Let’s start by looking at New Year’s Resolutions. I see them as a goal for the New Year. As usual, one of the more popular New Year’s resolutions is to “lose weight.” Right away I understand why most people don’t keep their resolution. Your resolution needs to be clearer. You need a SMART goal (Specific, Measurable, Achievable, Relevant, and Timely). Now that you have a SMART goal, let’s see why diets don’t work and lifestyle changes do.
First off, if something seems too good to be true, it probably is. We’ve all heard such claims as “Eat what you want, when you want, and watch the pounds disappear!” or “Melt off pounds with minimal effort.” or “Lose 10lbs of belly fat in 10 days.” Many fad diets will likely result in weight loss if you stick with them, but then the weight returns after you get off the diet. What good is that?
Don’t be fooled into thinking some magical food, pill, or potion can help with weight loss. What causes weight loss is eating fewer calories than you burn. Crazy, unbalanced diets (with or without magic potions) cause weight loss because they are basically reduced calorie diets. After a few weeks on an unrealistic diet, you usually become frustrated and give up. This leads to feelings of failure that can send you right back to your unhealthy lifestyle and eating habits that got you where you were in the first place.
Below are some of the reasons why diets don’t work.
• Many diets focus on only a few foods or food groups (like the cabbage soup diet, grapefruit diet, raw food diets, and low-carb diets). Beware of any diet that rules out entire food groups. These restrictive diets usually do work at first, but fail over the long haul. Really, how much cabbage soup can you eat? Before long, you grow sick of eating the same foods every day, and start craving your favorite foods that lead you back to your former eating behaviors.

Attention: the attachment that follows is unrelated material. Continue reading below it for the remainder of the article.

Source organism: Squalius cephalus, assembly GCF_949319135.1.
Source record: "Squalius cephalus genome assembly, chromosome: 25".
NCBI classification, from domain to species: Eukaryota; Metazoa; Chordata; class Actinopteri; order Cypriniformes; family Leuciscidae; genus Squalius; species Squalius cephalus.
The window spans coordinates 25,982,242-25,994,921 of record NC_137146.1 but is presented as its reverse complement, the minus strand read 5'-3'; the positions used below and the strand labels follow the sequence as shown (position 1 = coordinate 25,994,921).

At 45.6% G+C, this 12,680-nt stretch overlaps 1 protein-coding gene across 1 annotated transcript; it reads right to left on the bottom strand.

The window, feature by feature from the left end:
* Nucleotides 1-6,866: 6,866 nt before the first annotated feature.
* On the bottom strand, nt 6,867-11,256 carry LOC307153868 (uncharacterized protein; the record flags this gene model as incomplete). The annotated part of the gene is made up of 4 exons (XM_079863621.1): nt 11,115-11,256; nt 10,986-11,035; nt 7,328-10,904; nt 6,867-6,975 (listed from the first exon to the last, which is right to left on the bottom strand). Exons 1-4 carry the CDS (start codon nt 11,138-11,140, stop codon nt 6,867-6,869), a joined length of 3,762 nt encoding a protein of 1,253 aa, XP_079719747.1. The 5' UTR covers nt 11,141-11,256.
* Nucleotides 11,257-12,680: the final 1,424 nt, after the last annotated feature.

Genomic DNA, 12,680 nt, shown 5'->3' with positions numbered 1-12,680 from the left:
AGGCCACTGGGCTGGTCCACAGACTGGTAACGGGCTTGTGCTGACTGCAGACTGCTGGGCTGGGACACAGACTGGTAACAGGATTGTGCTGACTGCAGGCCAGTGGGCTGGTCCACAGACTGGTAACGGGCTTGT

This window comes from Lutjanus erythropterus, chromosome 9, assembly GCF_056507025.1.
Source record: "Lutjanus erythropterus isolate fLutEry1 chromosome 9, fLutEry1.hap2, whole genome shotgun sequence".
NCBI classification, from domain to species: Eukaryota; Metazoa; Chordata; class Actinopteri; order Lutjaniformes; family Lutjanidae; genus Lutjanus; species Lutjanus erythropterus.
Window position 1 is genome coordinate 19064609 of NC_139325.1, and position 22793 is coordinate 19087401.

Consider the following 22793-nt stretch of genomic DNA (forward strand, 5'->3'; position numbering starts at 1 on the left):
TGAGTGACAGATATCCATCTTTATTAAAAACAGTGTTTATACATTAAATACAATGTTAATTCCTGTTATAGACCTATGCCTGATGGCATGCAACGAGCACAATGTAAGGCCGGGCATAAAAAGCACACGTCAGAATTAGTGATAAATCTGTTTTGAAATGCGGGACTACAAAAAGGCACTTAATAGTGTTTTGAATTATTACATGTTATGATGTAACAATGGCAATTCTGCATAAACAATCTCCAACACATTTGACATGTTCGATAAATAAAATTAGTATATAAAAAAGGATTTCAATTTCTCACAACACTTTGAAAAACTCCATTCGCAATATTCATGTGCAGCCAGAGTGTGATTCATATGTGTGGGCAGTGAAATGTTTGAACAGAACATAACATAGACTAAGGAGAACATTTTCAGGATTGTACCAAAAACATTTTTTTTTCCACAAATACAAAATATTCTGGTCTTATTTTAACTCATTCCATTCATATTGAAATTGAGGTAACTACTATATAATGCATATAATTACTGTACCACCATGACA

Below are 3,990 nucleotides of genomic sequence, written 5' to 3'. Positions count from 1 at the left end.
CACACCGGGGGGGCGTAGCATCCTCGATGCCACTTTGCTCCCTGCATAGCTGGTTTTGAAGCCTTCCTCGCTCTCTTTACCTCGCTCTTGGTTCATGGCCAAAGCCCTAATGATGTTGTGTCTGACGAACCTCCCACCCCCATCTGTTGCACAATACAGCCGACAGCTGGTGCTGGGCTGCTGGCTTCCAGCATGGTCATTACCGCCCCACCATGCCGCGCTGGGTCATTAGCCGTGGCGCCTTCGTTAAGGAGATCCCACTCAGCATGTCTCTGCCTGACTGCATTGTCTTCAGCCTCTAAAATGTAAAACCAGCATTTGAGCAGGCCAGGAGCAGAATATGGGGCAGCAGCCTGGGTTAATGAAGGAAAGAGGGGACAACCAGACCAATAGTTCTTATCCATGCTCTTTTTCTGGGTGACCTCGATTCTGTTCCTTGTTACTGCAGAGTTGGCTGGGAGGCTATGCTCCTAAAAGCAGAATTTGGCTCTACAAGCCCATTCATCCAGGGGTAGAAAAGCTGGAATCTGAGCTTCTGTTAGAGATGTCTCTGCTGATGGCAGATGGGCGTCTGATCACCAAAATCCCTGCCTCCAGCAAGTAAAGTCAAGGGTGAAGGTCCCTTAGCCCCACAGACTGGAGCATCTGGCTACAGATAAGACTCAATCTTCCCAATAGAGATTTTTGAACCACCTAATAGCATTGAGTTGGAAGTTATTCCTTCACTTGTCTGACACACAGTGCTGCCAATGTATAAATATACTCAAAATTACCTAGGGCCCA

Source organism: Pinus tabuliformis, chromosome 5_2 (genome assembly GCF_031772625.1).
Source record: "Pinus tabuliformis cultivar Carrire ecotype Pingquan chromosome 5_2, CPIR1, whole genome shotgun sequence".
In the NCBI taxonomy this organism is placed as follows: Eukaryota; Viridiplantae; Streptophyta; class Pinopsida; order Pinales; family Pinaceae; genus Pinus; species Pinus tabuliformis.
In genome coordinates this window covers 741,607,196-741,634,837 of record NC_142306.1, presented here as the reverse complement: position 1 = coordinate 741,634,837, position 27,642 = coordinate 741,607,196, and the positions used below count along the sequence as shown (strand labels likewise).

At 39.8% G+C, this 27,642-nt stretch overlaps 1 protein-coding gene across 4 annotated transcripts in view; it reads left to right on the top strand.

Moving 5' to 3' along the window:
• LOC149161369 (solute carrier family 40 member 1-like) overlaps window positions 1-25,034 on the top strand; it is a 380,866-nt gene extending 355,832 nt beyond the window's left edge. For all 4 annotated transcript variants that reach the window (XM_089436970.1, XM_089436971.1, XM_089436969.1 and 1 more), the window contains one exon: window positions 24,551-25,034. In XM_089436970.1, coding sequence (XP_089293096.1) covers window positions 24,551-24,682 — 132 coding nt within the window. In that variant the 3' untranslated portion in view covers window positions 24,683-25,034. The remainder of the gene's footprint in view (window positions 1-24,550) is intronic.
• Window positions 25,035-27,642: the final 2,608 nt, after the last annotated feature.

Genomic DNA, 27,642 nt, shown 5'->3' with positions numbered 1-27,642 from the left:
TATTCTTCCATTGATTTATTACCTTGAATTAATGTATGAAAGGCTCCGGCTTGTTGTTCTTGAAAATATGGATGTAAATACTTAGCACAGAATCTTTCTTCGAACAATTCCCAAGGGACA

• Some diets have a ‘miracle’ food or ingredients (supplements, apple slices, green tea, apple cider vinegar, an obscure fruit, etc). No one single food or group of foods has any impact on weight loss. Plus, be cautious of any diet that recommends a shelf full of supplements or potions (especially if sold by the person recommending the diet). You don’t need expensive supplements, and you can get almost all nutrients from just eating healthy or taking a good multivitamin.
• Some diets involve fasting or eating very low calories. Beware though, because when you eat too few calories, your body thinks it is starving and adjusts its metabolism. Then, when you go back to normal eating (which you will), your metabolism doesn’t readjust so you need even fewer calories.
• Some diets make promises that just sound too good to be true. Which means they probably are not true at all. Or there are those diets that contradict science. Don’t waste your time, money, or energy.
Weight loss is not a simple 1, 2, 3, task. The best diet is a lifestyle change that is safe, realistic, and that you can stick to for the long term. You may want to visit with a Registered Dietician or join a group like Weight Watchers. Several times a year I offer a Lifestyle Change and Weight Management Class. This year my first class begins on Monday, January 26 at 12:30 -2:00. Class will meet at Round Island Baptist Church. Donations will be accepted. If you are interested, please call 256-614-3530 or visit my Facebook page, Janet’s Fitness.
By: Janet Hunt
Janet Hunt is a Certified Personal Trainer and can be reached at 256-614-3530 to schedule an appointment.